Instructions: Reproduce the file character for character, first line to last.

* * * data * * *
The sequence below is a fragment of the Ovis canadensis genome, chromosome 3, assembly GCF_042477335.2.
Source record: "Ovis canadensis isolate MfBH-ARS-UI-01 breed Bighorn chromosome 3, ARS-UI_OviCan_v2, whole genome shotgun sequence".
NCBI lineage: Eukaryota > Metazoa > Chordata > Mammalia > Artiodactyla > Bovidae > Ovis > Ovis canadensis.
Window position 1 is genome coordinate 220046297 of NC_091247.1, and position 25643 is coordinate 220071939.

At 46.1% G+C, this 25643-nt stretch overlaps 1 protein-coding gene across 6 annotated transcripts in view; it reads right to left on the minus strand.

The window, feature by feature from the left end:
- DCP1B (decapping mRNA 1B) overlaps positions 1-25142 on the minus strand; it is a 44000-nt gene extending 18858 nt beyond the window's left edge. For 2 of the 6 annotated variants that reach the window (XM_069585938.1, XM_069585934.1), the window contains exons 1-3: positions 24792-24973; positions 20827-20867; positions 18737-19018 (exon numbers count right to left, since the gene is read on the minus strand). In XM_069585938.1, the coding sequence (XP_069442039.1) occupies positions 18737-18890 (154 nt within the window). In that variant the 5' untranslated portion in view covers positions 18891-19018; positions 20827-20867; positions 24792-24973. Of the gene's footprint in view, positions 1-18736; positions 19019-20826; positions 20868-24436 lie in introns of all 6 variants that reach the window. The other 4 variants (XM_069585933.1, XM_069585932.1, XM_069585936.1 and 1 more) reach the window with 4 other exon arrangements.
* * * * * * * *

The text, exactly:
The sequence below is a fragment of the Ovis canadensis genome, chromosome 3, assembly GCF_042477335.2.
Source record: "Ovis canadensis isolate MfBH-ARS-UI-01 breed Bighorn chromosome 3, ARS-UI_OviCan_v2, whole genome shotgun sequence".
NCBI lineage: Eukaryota > Metazoa > Chordata > Mammalia > Artiodactyla > Bovidae > Ovis > Ovis canadensis.
Window position 1 is genome coordinate 220046297 of NC_091247.1, and position 25643 is coordinate 220071939.

At 46.1% G+C, this 25643-nt stretch overlaps 1 protein-coding gene across 6 annotated transcripts in view; it reads right to left on the minus strand.

The window, feature by feature from the left end:
- DCP1B (decapping mRNA 1B) overlaps positions 1-25142 on the minus strand; it is a 44000-nt gene extending 18858 nt beyond the window's left edge. For 2 of the 6 annotated variants that reach the window (XM_069585938.1, XM_069585934.1), the window contains exons 1-3: positions 24792-24973; positions 20827-20867; positions 18737-19018 (exon numbers count right to left, since the gene is read on the minus strand). In XM_069585938.1, the coding sequence (XP_069442039.1) occupies positions 18737-18890 (154 nt within the window). In that variant the 5' untranslated portion in view covers positions 18891-19018; positions 20827-20867; positions 24792-24973. Of the gene's footprint in view, positions 1-18736; positions 19019-20826; positions 20868-24436 lie in introns of all 6 variants that reach the window. The other 4 variants (XM_069585933.1, XM_069585932.1, XM_069585936.1 and 1 more) reach the window with 4 other exon arrangements.